In the wintry darkness 23 years ago on a back street in Williamsburg, Brooklyn, a jewelry thief fleeing a botched robbery panicked and shot a Hasidic rabbi in the head.
In reflecting on the 50th anniversary of Betty Friedan’s groundbreaking The Feminine Mystique, Stephanie Coontz wrote in the New York Times that “readers who return to this feminist classic today are often puzzled by the absence of concrete political proposals to change the status of women. But The Feminine Mystique has the impact it did because it focused on transforming women’s personal consciousness.”
I'm angry. You see, as most Americans were waking up this morning, and those in Europe and elsewhere around the world were going about their daily routines, here in Israel -- over one million people were running for cover from a hail of rockets being rained down by Palestinian terrorists in Gaza.
Iranian officials reportedly offered a nine-step plan to defuse the nuclear crisis with the West that was rejected by U.S. officials.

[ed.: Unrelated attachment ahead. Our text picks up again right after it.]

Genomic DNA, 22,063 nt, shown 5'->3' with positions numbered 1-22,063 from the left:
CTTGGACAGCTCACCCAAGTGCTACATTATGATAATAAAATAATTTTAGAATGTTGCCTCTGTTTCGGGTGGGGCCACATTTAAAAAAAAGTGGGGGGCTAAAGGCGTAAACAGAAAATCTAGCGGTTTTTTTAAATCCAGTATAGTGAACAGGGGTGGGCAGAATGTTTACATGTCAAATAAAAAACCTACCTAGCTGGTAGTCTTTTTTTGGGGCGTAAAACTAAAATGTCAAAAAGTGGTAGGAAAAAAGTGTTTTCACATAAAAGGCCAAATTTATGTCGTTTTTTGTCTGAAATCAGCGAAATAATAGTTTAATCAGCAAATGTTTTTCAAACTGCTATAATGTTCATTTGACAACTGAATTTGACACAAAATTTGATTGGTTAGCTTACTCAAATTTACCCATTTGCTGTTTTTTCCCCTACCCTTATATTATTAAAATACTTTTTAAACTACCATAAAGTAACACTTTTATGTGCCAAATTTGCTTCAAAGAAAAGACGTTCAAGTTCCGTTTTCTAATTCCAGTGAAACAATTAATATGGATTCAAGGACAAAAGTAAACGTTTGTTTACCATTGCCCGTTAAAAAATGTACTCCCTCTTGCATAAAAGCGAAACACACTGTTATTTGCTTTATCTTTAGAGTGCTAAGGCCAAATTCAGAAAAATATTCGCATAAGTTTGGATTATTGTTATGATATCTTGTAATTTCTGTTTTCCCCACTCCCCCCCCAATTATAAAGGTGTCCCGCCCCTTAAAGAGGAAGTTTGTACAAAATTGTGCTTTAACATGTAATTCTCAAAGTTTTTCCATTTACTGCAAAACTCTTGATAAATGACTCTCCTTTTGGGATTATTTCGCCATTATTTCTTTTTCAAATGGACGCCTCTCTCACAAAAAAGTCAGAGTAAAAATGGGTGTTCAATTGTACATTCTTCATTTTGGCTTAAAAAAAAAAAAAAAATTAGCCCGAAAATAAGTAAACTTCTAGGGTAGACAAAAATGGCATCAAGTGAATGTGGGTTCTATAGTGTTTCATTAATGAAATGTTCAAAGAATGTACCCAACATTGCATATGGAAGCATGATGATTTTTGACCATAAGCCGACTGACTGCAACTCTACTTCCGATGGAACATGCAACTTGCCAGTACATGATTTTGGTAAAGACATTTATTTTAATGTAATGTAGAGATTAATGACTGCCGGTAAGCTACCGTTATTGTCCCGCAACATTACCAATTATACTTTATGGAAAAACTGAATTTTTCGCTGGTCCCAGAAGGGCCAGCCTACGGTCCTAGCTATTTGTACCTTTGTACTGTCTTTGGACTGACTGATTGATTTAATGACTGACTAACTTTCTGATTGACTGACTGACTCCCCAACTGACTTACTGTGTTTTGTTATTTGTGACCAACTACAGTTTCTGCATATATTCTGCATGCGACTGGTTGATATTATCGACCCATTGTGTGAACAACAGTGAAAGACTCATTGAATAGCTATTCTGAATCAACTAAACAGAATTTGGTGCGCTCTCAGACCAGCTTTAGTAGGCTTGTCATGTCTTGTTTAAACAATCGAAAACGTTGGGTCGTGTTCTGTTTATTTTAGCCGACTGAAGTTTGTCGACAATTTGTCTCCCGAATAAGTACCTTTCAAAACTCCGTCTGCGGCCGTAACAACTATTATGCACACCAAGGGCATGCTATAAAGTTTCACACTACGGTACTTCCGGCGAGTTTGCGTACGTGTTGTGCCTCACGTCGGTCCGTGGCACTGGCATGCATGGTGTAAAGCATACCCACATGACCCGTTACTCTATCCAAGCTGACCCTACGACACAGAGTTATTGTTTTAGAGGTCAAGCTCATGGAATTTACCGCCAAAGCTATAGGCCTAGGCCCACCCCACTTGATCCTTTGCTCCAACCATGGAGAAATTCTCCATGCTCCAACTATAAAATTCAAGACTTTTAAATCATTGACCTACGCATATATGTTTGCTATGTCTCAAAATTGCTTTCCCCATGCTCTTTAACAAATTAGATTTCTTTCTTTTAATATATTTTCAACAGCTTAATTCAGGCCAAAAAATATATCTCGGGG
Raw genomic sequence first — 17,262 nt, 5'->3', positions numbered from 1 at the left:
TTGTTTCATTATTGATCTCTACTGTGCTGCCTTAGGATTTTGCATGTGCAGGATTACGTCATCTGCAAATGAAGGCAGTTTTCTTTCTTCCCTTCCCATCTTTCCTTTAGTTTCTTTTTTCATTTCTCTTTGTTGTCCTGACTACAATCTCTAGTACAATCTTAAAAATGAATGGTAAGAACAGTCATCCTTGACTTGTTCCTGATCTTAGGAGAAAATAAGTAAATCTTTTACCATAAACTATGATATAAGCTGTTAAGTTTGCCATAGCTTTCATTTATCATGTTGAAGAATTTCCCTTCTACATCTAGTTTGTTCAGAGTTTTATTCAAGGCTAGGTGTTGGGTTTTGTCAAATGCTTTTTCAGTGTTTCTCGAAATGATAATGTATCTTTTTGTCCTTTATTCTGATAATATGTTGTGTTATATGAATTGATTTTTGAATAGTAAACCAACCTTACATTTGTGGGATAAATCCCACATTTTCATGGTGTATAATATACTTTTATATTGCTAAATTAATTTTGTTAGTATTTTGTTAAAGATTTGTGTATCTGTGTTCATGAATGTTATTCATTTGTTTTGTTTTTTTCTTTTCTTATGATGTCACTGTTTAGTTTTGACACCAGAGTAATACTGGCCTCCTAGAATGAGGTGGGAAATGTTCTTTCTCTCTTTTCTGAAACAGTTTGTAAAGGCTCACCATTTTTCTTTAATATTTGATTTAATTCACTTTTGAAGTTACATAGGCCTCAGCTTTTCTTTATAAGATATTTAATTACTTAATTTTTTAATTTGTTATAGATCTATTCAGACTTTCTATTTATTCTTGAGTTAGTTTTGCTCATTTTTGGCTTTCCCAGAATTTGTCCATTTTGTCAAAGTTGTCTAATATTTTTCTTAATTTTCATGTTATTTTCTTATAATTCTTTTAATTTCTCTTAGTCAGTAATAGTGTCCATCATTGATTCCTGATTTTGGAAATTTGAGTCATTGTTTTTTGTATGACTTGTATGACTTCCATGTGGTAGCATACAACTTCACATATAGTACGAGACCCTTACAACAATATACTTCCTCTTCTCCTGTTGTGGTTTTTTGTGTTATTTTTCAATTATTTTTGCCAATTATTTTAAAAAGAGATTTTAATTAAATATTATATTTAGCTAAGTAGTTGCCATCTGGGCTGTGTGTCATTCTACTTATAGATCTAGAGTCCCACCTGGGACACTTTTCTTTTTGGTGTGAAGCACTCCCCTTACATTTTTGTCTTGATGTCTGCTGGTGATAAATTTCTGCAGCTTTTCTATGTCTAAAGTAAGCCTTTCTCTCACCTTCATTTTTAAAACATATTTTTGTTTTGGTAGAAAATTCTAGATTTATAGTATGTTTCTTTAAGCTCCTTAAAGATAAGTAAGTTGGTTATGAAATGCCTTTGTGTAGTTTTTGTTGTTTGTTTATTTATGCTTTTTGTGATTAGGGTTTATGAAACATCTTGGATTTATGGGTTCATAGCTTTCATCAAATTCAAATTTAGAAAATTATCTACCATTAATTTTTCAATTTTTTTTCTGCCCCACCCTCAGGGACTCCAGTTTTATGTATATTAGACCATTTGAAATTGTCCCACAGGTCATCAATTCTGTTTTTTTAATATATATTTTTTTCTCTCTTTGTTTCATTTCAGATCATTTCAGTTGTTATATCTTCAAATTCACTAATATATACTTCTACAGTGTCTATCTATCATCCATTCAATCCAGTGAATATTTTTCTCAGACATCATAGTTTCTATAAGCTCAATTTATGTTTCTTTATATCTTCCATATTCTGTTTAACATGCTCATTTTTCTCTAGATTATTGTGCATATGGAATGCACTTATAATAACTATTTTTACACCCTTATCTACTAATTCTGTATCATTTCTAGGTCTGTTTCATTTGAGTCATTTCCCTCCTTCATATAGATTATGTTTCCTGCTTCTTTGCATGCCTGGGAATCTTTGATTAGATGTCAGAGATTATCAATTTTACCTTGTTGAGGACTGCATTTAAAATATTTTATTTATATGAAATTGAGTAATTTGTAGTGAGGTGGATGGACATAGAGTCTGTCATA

Jill Abramson, the executive editor of The New York Times and first woman to lead the paper, was named the fifth most powerful woman in the world by Forbes magazine.
An Israeli ex-intelligence chief hinted at the possibility of an Israeli attack on Iran in the coming months.
We think we have some important stories to tell, and thus we returned to the subject of Israeli espionage. Our first effort in that field was a book in 1990 titled “Every Spy a Prince.” Twenty-two years later, we spoke with more people and got more stories — about recent events, but also new details about important operations going back to the beginnings of the Jewish state in 1948.
French groups have settled a lawsuit accusing Google of violating French anti-racism laws because of a function that they say perpetuated anti-Semitic stereotypes.